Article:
Most of Kentucky's future public employees would not get guaranteed pension payments under a deal announced Wednesday by the state's Republican leaders who are trying to salvage one of the worst-funded public retirement systems in a country where many such plans are hopelessly underfunded.
The plan to move most new hires into a 401(k)-style system would still put pressure on state taxpayers, who would be legally required to make annual payments of nearly $2 billion to the system. That's more than 20 percent of the state's annual general fund spending.
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"This is a big, big cost to the people of Kentucky," Republican Gov. Matt Bevin said, but added it will keep the plans solvent. "If you are working toward retirement and hoping to be a retiree at some point, you should be rejoicing at this bill."
The proposal unveiled by Bevin and the state's top two legislative leaders still must pass the legislature, most likely during a special session Bevin plans to call before the end of the year. Democrats, who have a minority in both chambers, appeared opposed to the plan.
"This is purely a move touted by ultraconservative groups across the nation to privatize state services, remove a skilled state workforce and drive down wages for our future educators," said Sannie Overly, a state representative and chairwoman of the Kentucky Democratic party. "The war on the working class and public education must stop."
No one knows how much the proposal would save, or how much it would require taxpayers to spend every year. Actuaries across the state's various retirement systems are calculating that. The governor's office said lawmakers won't vote on the proposal until those numbers are ready.
The plan spares the state's more than 166,000 current retirees from reductions in their pension checks. Kentucky would become the fourth state to embrace a 401(k)-style plan as the savior for their massively underfunded systems.
In 401(k)-style plans, a public worker contributes to a retirement savings account that also gets contributions from taxpayers.
Under the current plan, workers earn predetermined benefits during their careers and receive guaranteed monthly checks once they retire. Kentucky is at least $33 billion short of the money required to pay those retirement benefits over the next 30 years, with some estimates putting that figure much higher.
The idea is controversial. West Virginia moved to a 401(k) style plan for its public school teachers in 1991, but switched back to a pension plan in 2008. Bevin's office noted Kentucky's plan is much more generous. It would require teachers to contribute 9 percent of their pay to their savings account — about the same percentage teachers now must contribute to the current plan — and would get a combined 6 percent match from state and local governments.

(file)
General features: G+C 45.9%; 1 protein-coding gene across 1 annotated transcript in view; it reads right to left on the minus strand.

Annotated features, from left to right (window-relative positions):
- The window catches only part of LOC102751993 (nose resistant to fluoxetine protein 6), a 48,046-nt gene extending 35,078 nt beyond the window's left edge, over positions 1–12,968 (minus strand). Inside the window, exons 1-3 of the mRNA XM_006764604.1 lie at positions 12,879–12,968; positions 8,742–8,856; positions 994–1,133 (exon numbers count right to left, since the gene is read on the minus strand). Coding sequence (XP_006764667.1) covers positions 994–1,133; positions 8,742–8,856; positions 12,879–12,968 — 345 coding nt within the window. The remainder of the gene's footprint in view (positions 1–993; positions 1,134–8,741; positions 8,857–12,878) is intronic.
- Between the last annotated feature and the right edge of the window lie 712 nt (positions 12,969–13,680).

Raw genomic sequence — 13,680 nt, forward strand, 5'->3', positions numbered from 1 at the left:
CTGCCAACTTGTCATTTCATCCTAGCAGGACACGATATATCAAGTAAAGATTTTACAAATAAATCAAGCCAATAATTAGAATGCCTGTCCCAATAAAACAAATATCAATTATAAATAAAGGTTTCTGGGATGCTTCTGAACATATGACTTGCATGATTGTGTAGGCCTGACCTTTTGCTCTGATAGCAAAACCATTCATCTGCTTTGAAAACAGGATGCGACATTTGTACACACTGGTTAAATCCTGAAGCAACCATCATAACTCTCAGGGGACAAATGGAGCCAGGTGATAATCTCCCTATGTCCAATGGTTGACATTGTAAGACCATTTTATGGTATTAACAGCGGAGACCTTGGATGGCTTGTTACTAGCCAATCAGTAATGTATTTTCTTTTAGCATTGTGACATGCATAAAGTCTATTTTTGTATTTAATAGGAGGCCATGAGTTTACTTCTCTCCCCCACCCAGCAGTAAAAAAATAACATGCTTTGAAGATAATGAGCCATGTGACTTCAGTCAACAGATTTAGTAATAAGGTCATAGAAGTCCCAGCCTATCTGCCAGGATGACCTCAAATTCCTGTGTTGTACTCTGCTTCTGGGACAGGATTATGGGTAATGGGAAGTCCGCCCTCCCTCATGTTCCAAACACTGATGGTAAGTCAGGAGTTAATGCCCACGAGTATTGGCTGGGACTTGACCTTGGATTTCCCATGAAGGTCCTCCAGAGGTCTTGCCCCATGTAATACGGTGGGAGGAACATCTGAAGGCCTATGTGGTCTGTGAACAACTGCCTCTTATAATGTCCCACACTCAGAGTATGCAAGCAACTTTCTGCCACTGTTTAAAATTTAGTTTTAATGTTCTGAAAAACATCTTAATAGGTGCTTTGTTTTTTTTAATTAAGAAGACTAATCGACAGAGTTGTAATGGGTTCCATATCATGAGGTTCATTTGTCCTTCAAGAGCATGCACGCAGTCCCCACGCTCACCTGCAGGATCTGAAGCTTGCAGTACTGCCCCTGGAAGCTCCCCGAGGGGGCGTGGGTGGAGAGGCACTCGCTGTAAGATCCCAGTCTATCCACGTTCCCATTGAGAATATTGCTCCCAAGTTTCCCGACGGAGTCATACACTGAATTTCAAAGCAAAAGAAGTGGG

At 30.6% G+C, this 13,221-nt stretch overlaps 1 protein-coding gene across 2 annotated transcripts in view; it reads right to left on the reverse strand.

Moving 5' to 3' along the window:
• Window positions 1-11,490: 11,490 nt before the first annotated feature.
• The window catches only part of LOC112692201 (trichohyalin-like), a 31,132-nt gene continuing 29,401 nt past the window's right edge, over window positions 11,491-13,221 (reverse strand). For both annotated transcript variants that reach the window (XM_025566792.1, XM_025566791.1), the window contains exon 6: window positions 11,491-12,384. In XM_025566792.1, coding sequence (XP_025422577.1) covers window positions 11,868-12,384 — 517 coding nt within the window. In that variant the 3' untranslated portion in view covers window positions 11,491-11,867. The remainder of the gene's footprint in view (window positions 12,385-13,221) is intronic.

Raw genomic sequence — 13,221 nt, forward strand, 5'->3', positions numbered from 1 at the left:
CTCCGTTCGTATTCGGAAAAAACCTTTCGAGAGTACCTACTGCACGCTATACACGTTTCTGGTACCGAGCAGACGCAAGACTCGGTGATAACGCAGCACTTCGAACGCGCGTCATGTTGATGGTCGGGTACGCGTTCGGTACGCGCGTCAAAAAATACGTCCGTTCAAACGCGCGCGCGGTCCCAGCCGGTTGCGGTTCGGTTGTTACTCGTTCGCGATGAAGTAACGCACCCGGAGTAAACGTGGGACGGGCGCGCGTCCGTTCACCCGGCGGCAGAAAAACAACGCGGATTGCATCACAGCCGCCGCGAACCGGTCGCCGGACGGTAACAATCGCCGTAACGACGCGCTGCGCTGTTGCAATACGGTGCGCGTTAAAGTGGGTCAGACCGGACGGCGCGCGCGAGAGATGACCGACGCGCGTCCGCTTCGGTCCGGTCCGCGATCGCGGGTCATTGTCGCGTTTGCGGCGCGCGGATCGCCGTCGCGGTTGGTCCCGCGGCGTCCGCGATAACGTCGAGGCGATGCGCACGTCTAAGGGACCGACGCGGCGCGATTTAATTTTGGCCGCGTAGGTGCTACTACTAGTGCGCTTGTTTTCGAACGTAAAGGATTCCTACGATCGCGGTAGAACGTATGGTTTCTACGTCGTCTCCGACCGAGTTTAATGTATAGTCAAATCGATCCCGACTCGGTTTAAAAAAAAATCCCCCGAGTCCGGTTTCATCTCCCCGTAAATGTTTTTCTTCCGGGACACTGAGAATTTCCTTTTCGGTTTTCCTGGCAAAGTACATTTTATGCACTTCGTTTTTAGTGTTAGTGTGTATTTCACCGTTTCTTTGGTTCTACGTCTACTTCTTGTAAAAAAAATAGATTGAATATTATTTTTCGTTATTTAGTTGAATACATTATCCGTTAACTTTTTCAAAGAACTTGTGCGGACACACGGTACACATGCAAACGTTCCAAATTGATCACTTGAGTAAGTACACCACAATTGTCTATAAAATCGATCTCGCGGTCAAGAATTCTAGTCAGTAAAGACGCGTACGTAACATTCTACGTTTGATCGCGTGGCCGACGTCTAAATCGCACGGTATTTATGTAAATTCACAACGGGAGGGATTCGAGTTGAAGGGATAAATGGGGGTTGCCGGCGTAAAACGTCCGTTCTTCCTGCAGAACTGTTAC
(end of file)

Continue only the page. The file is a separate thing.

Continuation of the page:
Kentucky's pension system routinely ranks among the worst-funded in the country. The Center for Retirement Research at Boston College tracks 170 plans that accept new members. It found that in 2016, none of those plans had a worse funding ratio than Kentucky's, which had enough funds to cover less than one-fifth of its obligations. Retirement systems in Illinois and New Jersey are also in bad shape.
In a June report, Moody's Investors Service found the unfunded obligations for all public employers to be $ 4 trillion. That's more than the federal government spends in a year.
For decades, governments across the country have promised pension benefits without clear plans on how to pay for them. Many, including Kentucky, have skimped on payments into the system to help balance their budgets. They relied instead on expected investment returns that haven't materialized.
Kentucky's plan would change some of that, requiring lawmakers to appropriate the full retirement payment every year. Bevin warned that could be as much as $2 billion per year, which will require cuts to other government services.
"We are going to see a brutally difficult budget session," Bevin said.
Most new hires, plus anyone hired after Jan. 1, 2014, would move into the 401(k)-style plan, with the exception of most police officers and firefighters. But the plan would cap benefits for most current employees, including public school teachers. Those workers can continue earning benefits until they hit 27 years of service, when they will be moved into a 401(k)-style plan.
That concerns some teachers in Jefferson County Public Schools, one of the largest districts in the country, who say the change breaks the promise the state made to them when they took the job.
"That provision clearly violates the state's inviolable contract and will generate expensive lawsuits that the state is likely to lose," said Brent McKim, president of the Jefferson County Teachers' Association.
Associated Press reporter Geoff Mulvihill in Philadelphia contributed reporting.